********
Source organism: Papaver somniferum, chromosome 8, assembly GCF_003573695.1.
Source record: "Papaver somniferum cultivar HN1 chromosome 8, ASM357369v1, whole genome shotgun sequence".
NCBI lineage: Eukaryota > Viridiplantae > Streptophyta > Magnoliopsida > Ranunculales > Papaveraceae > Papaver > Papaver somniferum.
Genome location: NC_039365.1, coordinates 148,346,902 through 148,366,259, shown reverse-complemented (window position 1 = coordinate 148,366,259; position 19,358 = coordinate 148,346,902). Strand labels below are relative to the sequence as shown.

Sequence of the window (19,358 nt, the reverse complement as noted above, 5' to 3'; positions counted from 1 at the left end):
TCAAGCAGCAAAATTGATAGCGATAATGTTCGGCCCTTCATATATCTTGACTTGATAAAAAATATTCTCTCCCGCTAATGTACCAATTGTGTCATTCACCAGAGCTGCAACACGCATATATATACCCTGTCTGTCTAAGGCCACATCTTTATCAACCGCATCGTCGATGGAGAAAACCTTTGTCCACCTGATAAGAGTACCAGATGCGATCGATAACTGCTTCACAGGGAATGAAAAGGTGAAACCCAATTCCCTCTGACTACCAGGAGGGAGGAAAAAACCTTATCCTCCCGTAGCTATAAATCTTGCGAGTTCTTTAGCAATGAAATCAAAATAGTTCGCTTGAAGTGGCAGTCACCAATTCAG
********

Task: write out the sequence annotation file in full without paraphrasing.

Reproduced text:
Source organism: Papaver somniferum, chromosome 8, assembly GCF_003573695.1.
Source record: "Papaver somniferum cultivar HN1 chromosome 8, ASM357369v1, whole genome shotgun sequence".
NCBI lineage: Eukaryota > Viridiplantae > Streptophyta > Magnoliopsida > Ranunculales > Papaveraceae > Papaver > Papaver somniferum.
Genome location: NC_039365.1, coordinates 148,346,902 through 148,366,259, shown reverse-complemented (window position 1 = coordinate 148,366,259; position 19,358 = coordinate 148,346,902). Strand labels below are relative to the sequence as shown.

Sequence of the window (19,358 nt, the reverse complement as noted above, 5' to 3'; positions counted from 1 at the left end):
TCAAGCAGCAAAATTGATAGCGATAATGTTCGGCCCTTCATATATCTTGACTTGATAAAAAATATTCTCTCCCGCTAATGTACCAATTGTGTCATTCACCAGAGCTGCAACACGCATATATATACCCTGTCTGTCTAAGGCCACATCTTTATCAACCGCATCGTCGATGGAGAAAACCTTTGTCCACCTGATAAGAGTACCAGATGCGATCGATAACTGCTTCACAGGGAATGAAAAGGTGAAACCCAATTCCCTCTGACTACCAGGAGGGAGGAAAAAACCTTATCCTCCCGTAGCTATAAATCTTGCGAGTTCTTTAGCAATGAAATCAAAATAGTTCGCTTGAAGTGGCAGTCACCAATTCAG